Trauma & Falls in the Elderly Patient

Trauma & Falls in the Elderly
Anthony J. DiPasquale, D.O.
Trauma & Falls in the Elderly Patient
This Care of the Aging Medical Patient in
the Emergency Room (CAMPER)
presentation is offered by the Department of
Emergency Medicine in coordination with the
New Jersey Institute for Successful Aging.
This lecture series is supported by an educational grant from the
Donald W. Reynolds Foundation Aging and Quality of Life
Case #1
• Mr. W, 78 yo m, had a slip
and fall while walking with
his wife and landed on his
low back.
• He presents to the ER with
moderate to severe low
back pain.
• X-Rays were taken.
Photo: Microsoft Office Images #MP900401829
Mr. W’s X-Rays
Image Source: Kennedy Health Systems
Mr. W.’s Dispo Plan
X-rays show an L3 compression fracture with
greater than 50% loss of height. After
implementing appropriate pain management, the
next step is:
Bone scan of spine
Nasal Calcitonin
CT of lumbar spine
Physical Therapy Consult
Case: Mrs. M, a 79 yo woman…
• A 79-year-old woman presented to the
emergency department after a ground-level fall
on her left side. On emergency department
presentation, she complained of left knee and
hip pain, but could ambulate with moderate to
significant assistance. Her left leg was neither
shortened, nor externally rotated.
• Plain films were obtained:
Image Source: Kennedy Health Systems
X-Rays negative, per Radiology. A walker was
obtained for the patient and she was discharged to
home with instructions to follow-up with her
primary care practitioner if the pain did not
improve over the next 5 to 7 days. She presented
to her primary care physician 3 days later with
worsening pain, now with the inability to weightbear. She was sent back to the Emergency
Department. Repeat plain radiographs were
unchanged, per Radiology.
Case: What is required at this point?
A. Refer to Physical Therapy
B. Increased pain medications
C. MRI scan of the hip
D. Orthopedics consult
E. X-ray of the knee joint
Image Source: Kennedy Health Systems
Mrs. L. is an 78 year old woman who was standing
on a step ladder to change a light bulb. She
suddenly lost her balance and fell forward, landing
directly on her face. On physical exam, she
reports facial pain, headache, neck pain and is
found is have a quadriparesis with significantly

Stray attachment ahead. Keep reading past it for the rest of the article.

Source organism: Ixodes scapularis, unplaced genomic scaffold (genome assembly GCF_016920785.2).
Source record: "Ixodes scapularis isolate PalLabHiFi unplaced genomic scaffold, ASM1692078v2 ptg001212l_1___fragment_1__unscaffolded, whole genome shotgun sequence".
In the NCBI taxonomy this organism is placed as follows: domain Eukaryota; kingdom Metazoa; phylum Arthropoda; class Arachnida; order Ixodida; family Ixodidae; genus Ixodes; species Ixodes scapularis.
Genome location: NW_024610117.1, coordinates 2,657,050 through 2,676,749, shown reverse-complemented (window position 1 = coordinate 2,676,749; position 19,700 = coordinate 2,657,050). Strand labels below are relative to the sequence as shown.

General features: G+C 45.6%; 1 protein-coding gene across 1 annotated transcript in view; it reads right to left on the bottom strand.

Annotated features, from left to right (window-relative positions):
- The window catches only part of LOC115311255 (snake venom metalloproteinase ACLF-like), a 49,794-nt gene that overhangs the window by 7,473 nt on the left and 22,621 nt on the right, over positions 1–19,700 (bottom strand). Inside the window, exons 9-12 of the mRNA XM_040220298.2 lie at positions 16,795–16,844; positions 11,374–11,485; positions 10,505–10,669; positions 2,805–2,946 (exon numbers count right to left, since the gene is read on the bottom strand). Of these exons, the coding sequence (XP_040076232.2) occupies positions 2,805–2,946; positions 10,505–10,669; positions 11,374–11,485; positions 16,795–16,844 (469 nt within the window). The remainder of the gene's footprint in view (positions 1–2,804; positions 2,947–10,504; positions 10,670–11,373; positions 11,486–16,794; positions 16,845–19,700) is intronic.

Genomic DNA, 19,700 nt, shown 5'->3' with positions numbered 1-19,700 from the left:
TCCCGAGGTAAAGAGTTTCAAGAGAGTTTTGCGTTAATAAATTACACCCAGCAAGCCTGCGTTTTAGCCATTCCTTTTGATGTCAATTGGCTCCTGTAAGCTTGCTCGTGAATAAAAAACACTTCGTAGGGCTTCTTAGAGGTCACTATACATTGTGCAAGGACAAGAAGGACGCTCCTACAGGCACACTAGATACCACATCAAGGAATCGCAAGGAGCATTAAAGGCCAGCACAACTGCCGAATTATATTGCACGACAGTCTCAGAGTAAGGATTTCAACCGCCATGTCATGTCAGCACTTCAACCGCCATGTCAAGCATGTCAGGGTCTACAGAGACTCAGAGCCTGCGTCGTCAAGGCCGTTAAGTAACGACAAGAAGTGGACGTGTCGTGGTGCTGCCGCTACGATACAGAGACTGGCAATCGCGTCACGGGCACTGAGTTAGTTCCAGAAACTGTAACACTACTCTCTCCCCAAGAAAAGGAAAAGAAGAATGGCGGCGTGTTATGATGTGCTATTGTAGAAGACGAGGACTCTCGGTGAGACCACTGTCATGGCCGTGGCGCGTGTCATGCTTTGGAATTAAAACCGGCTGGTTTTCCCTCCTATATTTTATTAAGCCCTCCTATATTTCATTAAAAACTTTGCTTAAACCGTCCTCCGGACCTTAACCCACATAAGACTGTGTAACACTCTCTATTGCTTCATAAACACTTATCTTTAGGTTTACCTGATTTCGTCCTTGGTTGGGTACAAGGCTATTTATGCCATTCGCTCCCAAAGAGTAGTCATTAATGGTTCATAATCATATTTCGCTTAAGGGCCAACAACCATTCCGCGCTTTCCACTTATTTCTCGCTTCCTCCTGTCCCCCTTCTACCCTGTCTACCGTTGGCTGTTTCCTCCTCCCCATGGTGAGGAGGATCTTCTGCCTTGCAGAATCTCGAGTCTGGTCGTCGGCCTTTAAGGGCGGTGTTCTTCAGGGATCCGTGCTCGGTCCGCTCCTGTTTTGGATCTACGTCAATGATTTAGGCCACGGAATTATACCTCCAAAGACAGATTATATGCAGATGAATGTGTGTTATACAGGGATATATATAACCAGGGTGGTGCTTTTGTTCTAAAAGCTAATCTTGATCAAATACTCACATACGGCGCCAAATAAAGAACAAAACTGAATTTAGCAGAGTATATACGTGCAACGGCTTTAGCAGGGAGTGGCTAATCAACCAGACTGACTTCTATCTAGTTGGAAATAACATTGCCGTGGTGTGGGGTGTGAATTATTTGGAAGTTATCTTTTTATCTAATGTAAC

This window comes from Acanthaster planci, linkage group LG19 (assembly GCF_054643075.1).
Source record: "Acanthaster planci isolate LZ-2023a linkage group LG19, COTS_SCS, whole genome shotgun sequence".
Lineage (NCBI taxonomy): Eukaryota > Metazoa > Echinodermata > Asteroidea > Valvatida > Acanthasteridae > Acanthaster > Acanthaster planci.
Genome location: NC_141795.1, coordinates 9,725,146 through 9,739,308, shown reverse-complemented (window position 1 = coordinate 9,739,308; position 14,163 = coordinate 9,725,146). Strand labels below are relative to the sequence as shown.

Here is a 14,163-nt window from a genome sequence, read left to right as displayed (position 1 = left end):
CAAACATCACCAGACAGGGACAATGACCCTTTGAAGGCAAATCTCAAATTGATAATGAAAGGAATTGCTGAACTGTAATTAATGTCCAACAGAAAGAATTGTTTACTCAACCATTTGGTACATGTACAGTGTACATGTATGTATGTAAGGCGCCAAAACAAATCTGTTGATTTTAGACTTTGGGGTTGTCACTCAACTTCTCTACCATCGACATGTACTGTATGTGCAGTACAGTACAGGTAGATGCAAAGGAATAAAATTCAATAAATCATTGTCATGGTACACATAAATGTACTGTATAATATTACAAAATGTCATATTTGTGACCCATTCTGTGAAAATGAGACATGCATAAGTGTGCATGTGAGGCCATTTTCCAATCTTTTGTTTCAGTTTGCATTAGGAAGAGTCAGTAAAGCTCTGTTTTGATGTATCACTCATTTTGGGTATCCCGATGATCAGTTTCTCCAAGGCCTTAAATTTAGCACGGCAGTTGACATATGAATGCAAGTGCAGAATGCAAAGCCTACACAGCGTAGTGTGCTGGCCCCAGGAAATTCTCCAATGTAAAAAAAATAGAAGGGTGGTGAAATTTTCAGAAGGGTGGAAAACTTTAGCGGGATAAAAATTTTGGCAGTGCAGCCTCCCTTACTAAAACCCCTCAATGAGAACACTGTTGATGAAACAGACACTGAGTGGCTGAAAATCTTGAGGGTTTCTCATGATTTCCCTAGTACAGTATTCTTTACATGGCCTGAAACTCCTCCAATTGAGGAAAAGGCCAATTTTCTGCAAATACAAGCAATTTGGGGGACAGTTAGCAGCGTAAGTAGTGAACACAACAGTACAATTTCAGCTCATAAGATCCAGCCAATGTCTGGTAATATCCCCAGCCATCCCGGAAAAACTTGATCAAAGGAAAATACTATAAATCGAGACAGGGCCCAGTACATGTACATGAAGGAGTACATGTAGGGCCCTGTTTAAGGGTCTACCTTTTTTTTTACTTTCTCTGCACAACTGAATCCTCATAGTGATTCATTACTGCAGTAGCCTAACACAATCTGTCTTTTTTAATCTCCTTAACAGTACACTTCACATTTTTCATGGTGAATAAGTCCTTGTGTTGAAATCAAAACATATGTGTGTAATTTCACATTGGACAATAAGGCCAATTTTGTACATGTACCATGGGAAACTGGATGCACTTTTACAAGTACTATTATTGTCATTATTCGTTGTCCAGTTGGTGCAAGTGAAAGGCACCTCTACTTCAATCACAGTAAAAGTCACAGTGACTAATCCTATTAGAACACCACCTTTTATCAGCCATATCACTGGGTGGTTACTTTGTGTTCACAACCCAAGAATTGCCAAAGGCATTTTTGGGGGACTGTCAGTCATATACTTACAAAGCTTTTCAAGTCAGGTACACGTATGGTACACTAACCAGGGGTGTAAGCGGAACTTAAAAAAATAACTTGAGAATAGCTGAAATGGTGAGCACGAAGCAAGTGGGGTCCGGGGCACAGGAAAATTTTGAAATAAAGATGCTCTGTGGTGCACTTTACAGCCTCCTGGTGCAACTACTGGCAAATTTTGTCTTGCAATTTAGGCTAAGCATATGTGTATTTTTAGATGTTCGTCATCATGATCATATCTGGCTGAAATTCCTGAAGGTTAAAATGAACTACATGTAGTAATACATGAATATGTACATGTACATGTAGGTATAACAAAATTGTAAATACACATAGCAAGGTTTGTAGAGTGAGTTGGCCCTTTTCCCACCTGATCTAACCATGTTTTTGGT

greater upper extremity weakness and sensory loss
than lower extremities.
After immediate immobilization of the
patient’s cervical spine, the next step is:
A. CT of head
B. CT of facial bones
C. Transfer to trauma center
D. MRI of C-Spine
E. CT of C-Spine
Summary of Topics to be Discussed
Introduction / Scope
Physiology of the Geriatric Trauma Patient
Major Sources of Geriatric Trauma
Triage Protocols for Geriatric Trauma
Management of Geriatric Trauma
• Rapid Increase in the Elderly Population
- Will continue to not only expand, but multiply
• Geriatric patients are OVER represented in Trauma
– Trauma is the 6th leading cause of death in the elderly
– Elderly trauma patients have significantly worse outcomes
• Not only numbers are increasing, the health and activity
of elders continue to expand
Health and Activity in the Elderly
• Meet Milos Kostic
– Retired scientist and engineer
– Ironman World Champion
• 3 time winner of 65-69 age
• 2011 winner of the 70-74 age
– Completed a 2.4 mile swim, a
112 mile bike ride and a 26
mile marathon at the age of
68 years young
Image Source: Wikimedia
Photo by James Heilman, MD
2011 Time in
Ironman Canada:
Physiology of the
Geriatric Trauma Patient
• Physiology of the geriatric trauma patient shows
minimal tolerance to physiologic instability
• Frequently will have decreased physiologic
reserves, due to:
– Normal aging
– Disease process
– Poly-pharmacy
Physiology of the
Geriatric Trauma Patient
• Cardiovascular System
Decreased reserve
Hypotension poorly tolerated
Hypovolemia is common
Medication effect  Beta-blocker, Ca-Channel
blockers, digoxin, diuretics, etc
– Underlying coronary artery disease
Physiology of the
Geriatric Trauma Patient
• Universal Definition of Myocardial Infarction
• Presented in Circulation in 2007
– TYPE 1: MI due to a spontaneous coronary atherosclerotic
– TYPE 2: MI secondary to ischemia, but not related to
coronary atherosclerosis.
– TYPE 3: Sudden death with symptoms or signs of ischemia
(not requiring elevated biomarker confirmation).
– TYPE 4: MI associated with percutaneous coronary
intervention (Subtype 4a), or stent thrombosis (Subtype 4b).
– TYPE 5: MI associated with coronary bypass surgery.
Physiology of the
Geriatric Trauma Patient
• Pulmonary System
– High prevalence underlying lung disease
– Multiple physiologic changes
• Alveolar surfaces, decreased diffusion capacity, loss of
lung elasticity, increased chest wall compliance, lower
muscle mass, and decreased mucociliary clearance
– Decreased protective laryngeal reflexes
– Increased risk of rib fractures and pulmonary
Physiology of the
Geriatric Trauma Patient
• Skeletal System
– Osteoporosis
 Pelvic fractures from minor trauma
 Hip Fractures
– Increased mortality/likely requiring long term care
– Occasionally invisible to X-ray
 Decreased joint mobility
– Spinal Column
» increasing ankylosis of the spine, osteoarthritis, and
decreased bone density
» relatively minor trauma, and can produce devastating injury
» Example: Cervical Fractures
Major Sources of Geriatric Trauma
Remember Case 1 of Mr. W, who fell while walking
• Compression Fractures
- Thoracolumbar Fracture
Wedge vs Burst